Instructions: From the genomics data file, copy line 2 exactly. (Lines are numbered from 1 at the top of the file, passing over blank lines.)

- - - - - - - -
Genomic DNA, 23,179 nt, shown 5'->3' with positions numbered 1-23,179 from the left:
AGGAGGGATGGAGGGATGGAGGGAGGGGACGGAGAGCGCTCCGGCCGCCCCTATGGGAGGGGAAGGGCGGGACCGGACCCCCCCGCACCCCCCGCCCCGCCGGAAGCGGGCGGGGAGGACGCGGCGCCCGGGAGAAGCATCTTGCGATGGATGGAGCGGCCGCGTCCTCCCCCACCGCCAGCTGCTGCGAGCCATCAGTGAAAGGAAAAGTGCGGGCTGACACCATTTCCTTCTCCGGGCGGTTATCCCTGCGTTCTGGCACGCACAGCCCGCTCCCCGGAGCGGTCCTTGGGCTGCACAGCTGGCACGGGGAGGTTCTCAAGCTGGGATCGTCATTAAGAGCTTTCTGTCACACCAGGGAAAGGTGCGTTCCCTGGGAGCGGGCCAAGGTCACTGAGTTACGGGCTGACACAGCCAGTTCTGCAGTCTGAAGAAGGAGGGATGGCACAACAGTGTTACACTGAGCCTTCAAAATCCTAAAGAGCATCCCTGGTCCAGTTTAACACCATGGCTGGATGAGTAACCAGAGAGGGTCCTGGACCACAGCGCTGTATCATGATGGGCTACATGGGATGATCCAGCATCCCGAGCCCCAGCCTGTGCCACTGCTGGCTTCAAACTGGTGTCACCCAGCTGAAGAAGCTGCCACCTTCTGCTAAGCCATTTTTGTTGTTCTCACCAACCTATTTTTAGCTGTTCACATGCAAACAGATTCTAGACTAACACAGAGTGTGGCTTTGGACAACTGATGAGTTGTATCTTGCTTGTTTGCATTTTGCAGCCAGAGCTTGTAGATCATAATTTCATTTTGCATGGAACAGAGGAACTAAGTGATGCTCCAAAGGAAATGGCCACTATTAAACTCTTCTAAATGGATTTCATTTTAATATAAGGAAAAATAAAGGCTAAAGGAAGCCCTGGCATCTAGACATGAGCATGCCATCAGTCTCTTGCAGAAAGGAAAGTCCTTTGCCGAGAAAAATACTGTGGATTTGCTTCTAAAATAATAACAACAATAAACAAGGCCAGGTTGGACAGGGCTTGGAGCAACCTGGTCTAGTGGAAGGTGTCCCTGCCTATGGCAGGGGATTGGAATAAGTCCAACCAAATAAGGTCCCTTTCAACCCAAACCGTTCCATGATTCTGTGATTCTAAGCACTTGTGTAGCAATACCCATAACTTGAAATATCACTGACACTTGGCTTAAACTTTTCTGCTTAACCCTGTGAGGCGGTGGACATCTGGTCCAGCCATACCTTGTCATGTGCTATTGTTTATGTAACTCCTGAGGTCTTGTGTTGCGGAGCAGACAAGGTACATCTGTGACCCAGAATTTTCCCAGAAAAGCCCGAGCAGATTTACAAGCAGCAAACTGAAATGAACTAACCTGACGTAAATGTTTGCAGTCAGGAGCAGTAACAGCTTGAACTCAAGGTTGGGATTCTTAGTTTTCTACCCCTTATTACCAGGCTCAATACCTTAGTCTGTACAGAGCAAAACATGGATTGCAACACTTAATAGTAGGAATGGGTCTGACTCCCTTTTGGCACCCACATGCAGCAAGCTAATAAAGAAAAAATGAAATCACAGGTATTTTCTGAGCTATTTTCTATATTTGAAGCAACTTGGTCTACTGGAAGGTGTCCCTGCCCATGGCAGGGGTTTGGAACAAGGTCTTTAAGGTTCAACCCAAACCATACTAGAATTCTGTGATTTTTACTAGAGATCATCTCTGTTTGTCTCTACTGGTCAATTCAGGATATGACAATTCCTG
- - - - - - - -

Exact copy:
AGGAGGGATGGAGGGATGGAGGGAGGGGACGGAGAGCGCTCCGGCCGCCCCTATGGGAGGGGAAGGGCGGGACCGGACCCCCCCGCACCCCCCGCCCCGCCGGAAGCGGGCGGGGAGGACGCGGCGCCCGGGAGAAGCATCTTGCGATGGATGGAGCGGCCGCGTCCTCCCCCACCGCCAGCTGCTGCGAGCCATCAGTGAAAGGAAAAGTGCGGGCTGACACCATTTCCTTCTCCGGGCGGTTATCCCTGCGTTCTGGCACGCACAGCCCGCTCCCCGGAGCGGTCCTTGGGCTGCACAGCTGGCACGGGGAGGTTCTCAAGCTGGGATCGTCATTAAGAGCTTTCTGTCACACCAGGGAAAGGTGCGTTCCCTGGGAGCGGGCCAAGGTCACTGAGTTACGGGCTGACACAGCCAGTTCTGCAGTCTGAAGAAGGAGGGATGGCACAACAGTGTTACACTGAGCCTTCAAAATCCTAAAGAGCATCCCTGGTCCAGTTTAACACCATGGCTGGATGAGTAACCAGAGAGGGTCCTGGACCACAGCGCTGTATCATGATGGGCTACATGGGATGATCCAGCATCCCGAGCCCCAGCCTGTGCCACTGCTGGCTTCAAACTGGTGTCACCCAGCTGAAGAAGCTGCCACCTTCTGCTAAGCCATTTTTGTTGTTCTCACCAACCTATTTTTAGCTGTTCACATGCAAACAGATTCTAGACTAACACAGAGTGTGGCTTTGGACAACTGATGAGTTGTATCTTGCTTGTTTGCATTTTGCAGCCAGAGCTTGTAGATCATAATTTCATTTTGCATGGAACAGAGGAACTAAGTGATGCTCCAAAGGAAATGGCCACTATTAAACTCTTCTAAATGGATTTCATTTTAATATAAGGAAAAATAAAGGCTAAAGGAAGCCCTGGCATCTAGACATGAGCATGCCATCAGTCTCTTGCAGAAAGGAAAGTCCTTTGCCGAGAAAAATACTGTGGATTTGCTTCTAAAATAATAACAACAATAAACAAGGCCAGGTTGGACAGGGCTTGGAGCAACCTGGTCTAGTGGAAGGTGTCCCTGCCTATGGCAGGGGATTGGAATAAGTCCAACCAAATAAGGTCCCTTTCAACCCAAACCGTTCCATGATTCTGTGATTCTAAGCACTTGTGTAGCAATACCCATAACTTGAAATATCACTGACACTTGGCTTAAACTTTTCTGCTTAACCCTGTGAGGCGGTGGACATCTGGTCCAGCCATACCTTGTCATGTGCTATTGTTTATGTAACTCCTGAGGTCTTGTGTTGCGGAGCAGACAAGGTACATCTGTGACCCAGAATTTTCCCAGAAAAGCCCGAGCAGATTTACAAGCAGCAAACTGAAATGAACTAACCTGACGTAAATGTTTGCAGTCAGGAGCAGTAACAGCTTGAACTCAAGGTTGGGATTCTTAGTTTTCTACCCCTTATTACCAGGCTCAATACCTTAGTCTGTACAGAGCAAAACATGGATTGCAACACTTAATAGTAGGAATGGGTCTGACTCCCTTTTGGCACCCACATGCAGCAAGCTAATAAAGAAAAAATGAAATCACAGGTATTTTCTGAGCTATTTTCTATATTTGAAGCAACTTGGTCTACTGGAAGGTGTCCCTGCCCATGGCAGGGGTTTGGAACAAGGTCTTTAAGGTTCAACCCAAACCATACTAGAATTCTGTGATTTTTACTAGAGATCATCTCTGTTTGTCTCTACTGGTCAATTCAGGATATGACAATTCCTG